As Libyan rebel forces surged into Muammar Gaddafi’s Bab al-Azizia compound on August 23, the reverberations of their celebratory gunfire were felt far beyond Tripoli.

 Throughout Libya, a new era was beginning, one full of opportunities and risks. Beyond Libya, citizens of Arab countries in which leaders have mounted vigorous and violent resistance to protests saw that it was indeed possible to overthrow an Arab leader even if much of his army stood by him. And for the international community, the fact that the NATO intervention enabled the rebels’ success raised questions anew about whether to entertain some form of military intervention in other countries, notably Syria.

In the initial phase of the Arab awakening, Tunisian President Ben Ali and Egyptian President Mubarak tumbled from power relatively quickly after their armed forces refused to fire on unarmed protestors, whereas in the second phase the leaders of several countries—Syria, Yemen, and Bahrain as well as Libya—employed lethal force to avoid being overthrown. Now in phase three the Libyans will provide the first model for a transition brought about by a hard-won military victory

Facing a post-Gaddafi transition, the Libyan balance sheet shows significant assets and liabilities. On the positive side, the Libyan rebels had enough time before they reached Tripoli to organize a transitional leadership and to make plans (including a draft interim constitution) for restoring security and beginning a political process culminating in elections. Libya’s oil wealth, tens of billions invested abroad in sovereign wealth funds, and population of only 6.5 million mean that once the new government can access those funds and restart oil production, it will be able to pay for the reconstruction and development (human as well as economic) that will be sorely needed after months of fighting and decades of bad governance. The population is relatively homogenous in terms of religion (Sunni Muslim) and ethnicity (mostly Arab with a small percentage of Berbers). And most of the Libyans now taking control have positive views of the United States, Europe, and NATO, which they see as allies in their hour of need. (Germany, Turkey, and China meanwhile are scrambling to repair the damage from their initial positions opposing international intervention, as the unseemly scramble for investment in the new Libya begins.) 

On the negative side of the ledger, Libya has almost none of the institutions needed for building a democracy—no parliament, free press, political parties, or civil society organizations—because Gaddafi explicitly banned them, and it has had even less experience with representative government than most other Arab countries. Although the transitional leadership has united to oppose Gaddafi, there are significant political fault lines (liberal vs. Islamist, tribal, and eastern vs. western), which are likely to re-emerge strongly and perhaps violently in the struggle to define the new Libya. Meanwhile the Western and Arab governments that aided the rebels might decide to favor different groups, feeding conflict whether inadvertently or not.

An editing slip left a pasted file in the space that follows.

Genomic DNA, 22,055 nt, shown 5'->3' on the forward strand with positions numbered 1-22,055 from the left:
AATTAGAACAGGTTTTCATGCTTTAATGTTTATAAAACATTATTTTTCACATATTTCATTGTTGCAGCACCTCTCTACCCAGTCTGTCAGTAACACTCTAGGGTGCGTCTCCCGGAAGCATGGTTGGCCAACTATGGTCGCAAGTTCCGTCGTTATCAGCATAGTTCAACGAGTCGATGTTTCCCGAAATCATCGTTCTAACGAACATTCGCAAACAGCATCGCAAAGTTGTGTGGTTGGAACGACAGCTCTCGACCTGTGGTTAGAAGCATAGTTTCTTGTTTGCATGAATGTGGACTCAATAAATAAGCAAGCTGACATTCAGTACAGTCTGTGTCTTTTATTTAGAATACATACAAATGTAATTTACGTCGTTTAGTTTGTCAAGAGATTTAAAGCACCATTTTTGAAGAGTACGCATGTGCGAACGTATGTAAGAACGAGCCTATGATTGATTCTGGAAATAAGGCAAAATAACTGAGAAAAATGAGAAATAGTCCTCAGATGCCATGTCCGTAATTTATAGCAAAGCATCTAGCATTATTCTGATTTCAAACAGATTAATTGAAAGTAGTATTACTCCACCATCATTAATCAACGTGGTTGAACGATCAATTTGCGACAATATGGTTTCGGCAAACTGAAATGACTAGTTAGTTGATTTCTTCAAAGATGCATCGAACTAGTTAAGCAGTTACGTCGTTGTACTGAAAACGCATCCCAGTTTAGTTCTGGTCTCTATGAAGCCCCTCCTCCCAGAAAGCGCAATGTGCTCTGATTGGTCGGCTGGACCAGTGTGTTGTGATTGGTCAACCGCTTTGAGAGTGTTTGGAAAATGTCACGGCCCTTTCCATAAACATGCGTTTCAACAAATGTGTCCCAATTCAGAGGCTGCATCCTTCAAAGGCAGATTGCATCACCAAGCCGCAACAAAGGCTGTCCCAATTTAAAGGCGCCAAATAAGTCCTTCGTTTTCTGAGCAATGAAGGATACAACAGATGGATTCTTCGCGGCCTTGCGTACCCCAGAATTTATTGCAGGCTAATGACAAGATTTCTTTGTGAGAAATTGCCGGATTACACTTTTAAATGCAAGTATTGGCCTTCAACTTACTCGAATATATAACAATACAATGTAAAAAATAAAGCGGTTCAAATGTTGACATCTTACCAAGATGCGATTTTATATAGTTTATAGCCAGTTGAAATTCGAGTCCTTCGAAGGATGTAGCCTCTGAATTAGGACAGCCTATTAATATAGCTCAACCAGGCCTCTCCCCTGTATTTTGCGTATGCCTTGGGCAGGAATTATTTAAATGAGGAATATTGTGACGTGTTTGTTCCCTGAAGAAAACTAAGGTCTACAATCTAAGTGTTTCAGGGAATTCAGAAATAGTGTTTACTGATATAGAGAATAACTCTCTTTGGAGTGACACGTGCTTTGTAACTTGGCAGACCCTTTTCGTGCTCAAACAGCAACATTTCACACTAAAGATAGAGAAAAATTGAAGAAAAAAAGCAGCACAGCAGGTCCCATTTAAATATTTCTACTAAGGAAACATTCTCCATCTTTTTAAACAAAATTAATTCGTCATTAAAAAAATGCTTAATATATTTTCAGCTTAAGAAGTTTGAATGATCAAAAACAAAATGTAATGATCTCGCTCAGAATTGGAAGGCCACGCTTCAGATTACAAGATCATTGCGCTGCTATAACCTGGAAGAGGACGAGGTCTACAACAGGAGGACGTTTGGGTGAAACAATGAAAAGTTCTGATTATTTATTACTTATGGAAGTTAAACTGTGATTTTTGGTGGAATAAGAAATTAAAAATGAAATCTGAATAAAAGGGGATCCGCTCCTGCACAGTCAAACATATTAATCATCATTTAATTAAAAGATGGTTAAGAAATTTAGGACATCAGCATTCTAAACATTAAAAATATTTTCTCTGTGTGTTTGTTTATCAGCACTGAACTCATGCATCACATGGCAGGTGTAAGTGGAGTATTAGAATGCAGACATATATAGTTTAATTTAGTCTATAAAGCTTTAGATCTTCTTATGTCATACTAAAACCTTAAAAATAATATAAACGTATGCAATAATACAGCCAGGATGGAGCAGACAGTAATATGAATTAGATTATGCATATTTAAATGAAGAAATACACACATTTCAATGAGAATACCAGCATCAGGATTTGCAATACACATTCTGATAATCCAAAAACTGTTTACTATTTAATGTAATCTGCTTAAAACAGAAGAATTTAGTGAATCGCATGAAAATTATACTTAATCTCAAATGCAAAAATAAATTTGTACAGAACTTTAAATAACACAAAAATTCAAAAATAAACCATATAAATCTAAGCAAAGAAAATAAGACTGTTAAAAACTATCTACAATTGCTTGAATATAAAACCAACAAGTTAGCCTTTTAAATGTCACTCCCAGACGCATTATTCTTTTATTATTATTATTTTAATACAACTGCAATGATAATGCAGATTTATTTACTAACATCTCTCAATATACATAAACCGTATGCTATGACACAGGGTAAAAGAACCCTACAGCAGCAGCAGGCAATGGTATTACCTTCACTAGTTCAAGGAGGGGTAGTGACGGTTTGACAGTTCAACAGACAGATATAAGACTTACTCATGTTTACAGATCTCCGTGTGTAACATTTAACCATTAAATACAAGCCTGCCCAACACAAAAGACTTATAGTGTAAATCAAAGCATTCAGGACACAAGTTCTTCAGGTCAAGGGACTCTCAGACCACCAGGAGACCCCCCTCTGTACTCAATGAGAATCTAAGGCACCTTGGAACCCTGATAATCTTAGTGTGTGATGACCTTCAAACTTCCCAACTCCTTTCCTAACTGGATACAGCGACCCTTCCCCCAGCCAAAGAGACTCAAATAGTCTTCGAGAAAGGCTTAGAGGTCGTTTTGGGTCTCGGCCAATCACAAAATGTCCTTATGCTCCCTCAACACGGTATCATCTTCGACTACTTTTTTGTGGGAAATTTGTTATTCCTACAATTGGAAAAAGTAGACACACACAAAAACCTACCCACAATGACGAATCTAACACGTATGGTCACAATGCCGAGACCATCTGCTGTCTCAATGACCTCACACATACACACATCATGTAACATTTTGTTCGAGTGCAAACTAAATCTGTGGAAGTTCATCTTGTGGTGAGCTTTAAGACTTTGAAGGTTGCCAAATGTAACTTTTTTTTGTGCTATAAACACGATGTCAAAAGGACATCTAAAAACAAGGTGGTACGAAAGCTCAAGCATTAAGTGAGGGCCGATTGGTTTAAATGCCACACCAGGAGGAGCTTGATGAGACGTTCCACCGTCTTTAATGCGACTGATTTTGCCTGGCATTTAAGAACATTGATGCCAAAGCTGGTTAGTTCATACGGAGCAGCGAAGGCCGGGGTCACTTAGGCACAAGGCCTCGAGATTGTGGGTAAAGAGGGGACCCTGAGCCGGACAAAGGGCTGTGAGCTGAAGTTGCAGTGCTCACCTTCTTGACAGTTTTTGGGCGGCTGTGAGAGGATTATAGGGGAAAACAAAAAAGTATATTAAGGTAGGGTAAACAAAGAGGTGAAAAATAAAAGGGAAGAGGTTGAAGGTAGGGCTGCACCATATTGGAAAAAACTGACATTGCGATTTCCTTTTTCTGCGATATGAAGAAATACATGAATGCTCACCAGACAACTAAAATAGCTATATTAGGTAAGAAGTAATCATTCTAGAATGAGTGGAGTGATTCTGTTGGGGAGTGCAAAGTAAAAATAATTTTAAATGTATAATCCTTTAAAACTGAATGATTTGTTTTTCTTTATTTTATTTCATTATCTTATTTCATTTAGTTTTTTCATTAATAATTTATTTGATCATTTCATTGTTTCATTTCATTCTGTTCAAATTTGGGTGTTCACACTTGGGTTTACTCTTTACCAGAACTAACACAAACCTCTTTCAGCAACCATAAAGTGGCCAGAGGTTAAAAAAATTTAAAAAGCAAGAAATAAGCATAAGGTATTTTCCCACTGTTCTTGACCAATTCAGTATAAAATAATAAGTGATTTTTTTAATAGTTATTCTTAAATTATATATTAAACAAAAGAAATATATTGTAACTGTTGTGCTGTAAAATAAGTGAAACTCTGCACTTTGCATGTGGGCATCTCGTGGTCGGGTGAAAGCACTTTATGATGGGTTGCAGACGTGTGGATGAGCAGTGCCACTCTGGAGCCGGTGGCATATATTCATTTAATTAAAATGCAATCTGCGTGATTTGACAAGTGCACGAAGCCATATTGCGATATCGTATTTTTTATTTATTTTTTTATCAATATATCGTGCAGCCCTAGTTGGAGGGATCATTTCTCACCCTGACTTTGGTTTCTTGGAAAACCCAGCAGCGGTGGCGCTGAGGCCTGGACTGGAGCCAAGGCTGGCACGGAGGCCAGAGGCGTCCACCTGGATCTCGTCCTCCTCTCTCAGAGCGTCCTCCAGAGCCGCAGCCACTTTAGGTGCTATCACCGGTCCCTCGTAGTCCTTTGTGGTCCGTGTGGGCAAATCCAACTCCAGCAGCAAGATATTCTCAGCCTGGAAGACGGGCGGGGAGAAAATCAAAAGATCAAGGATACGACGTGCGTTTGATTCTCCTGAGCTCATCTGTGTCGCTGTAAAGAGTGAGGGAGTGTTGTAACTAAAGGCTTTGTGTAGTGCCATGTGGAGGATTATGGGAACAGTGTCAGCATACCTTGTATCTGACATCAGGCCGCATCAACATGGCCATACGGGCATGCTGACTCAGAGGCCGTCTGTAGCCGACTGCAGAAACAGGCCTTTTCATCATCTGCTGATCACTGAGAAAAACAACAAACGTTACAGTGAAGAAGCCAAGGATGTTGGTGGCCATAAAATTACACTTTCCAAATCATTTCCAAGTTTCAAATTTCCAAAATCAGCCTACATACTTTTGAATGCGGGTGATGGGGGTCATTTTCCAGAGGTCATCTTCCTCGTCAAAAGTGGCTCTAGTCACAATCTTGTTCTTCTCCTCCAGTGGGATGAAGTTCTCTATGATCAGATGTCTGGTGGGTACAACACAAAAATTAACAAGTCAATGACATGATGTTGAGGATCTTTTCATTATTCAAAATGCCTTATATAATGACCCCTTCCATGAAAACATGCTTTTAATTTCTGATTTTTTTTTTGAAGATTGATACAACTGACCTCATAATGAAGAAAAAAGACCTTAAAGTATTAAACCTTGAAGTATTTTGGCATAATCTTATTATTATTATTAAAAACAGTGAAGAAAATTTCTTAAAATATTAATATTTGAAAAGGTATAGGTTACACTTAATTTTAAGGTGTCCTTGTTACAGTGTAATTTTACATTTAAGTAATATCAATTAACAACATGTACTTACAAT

Regarding regional repercussions, aside from Gaddafi and his sons, Syrian President Bashar al-Assad is probably the person most distressed by the sea change in Libya. Until now Bashar could direct Syrians’ attention westward toward the cautionary tale of internecine warfare and foreign military intervention that Libya represented. But in the coming weeks, Libya may come to symbolize something else to Syrians: the hope of overturning a ruthless regime with patience and some foreign help. And this after the Syrian regime suffered serious diplomatic setbacks in the form of the withdrawal of support from Saudi Arabia and Turkey, explicit US and European calls for al-Assad to step down, and wide-ranging new sanctions (already in place from the United States and likely to be approved in Europe shortly). The heretofore silent Syrian upper middle class, as well as much of the armed forces, are realizing that it will no longer be possible to return to business as usual, let alone to make money, while Bashar remains.

The Libyan rebel victory also has implications for the international role in Syria’s slowly spreading uprising. One scenario for Syria to keep an eye out for is that parts of the armed forces might abandon al-Assad and begin fighting the Fourth Division headed by the president’s brother that has spearheaded the crackdown. Should a fight break out between poorly equipped rebel divisions and the elite division supporting al-Assad, the international community would have to consider backing up its rhetorical support for the uprising and sanctions with some form of military assistance to the rebels. It was difficult to imagine the international community taking on this role while NATO was bogged down in Libya, but such a scenario could materialize if the Libyan intervention is deemed a success.

As for Libya itself, it is entirely reasonable to expect a difficult transition there, one filled with risks and without a guaranteed democratic outcome. But most of the world’s democracies survived their own obstacle courses as they defined their identities and systems; should not the Libyans be entitled to do the same? Regarding the role of the United States and Europe, they neither started the fight in Libya nor ended it, but their assistance was essential and Libyans are unlikely to forget it. The imposition of a no-fly zone was absolutely essential, it must be remembered, to prevent a massacre in Benghazi and ruthless retribution by Gaddafi throughout the country. As fraught with risks as the road ahead for Libya looks, it is infinitely preferable to the dark place the country would be in now had the West failed to galvanize itself to save Benghazi.      

Michele Dunne is director of the Atlantic Council’s Rafik Hariri Center for the Middle East.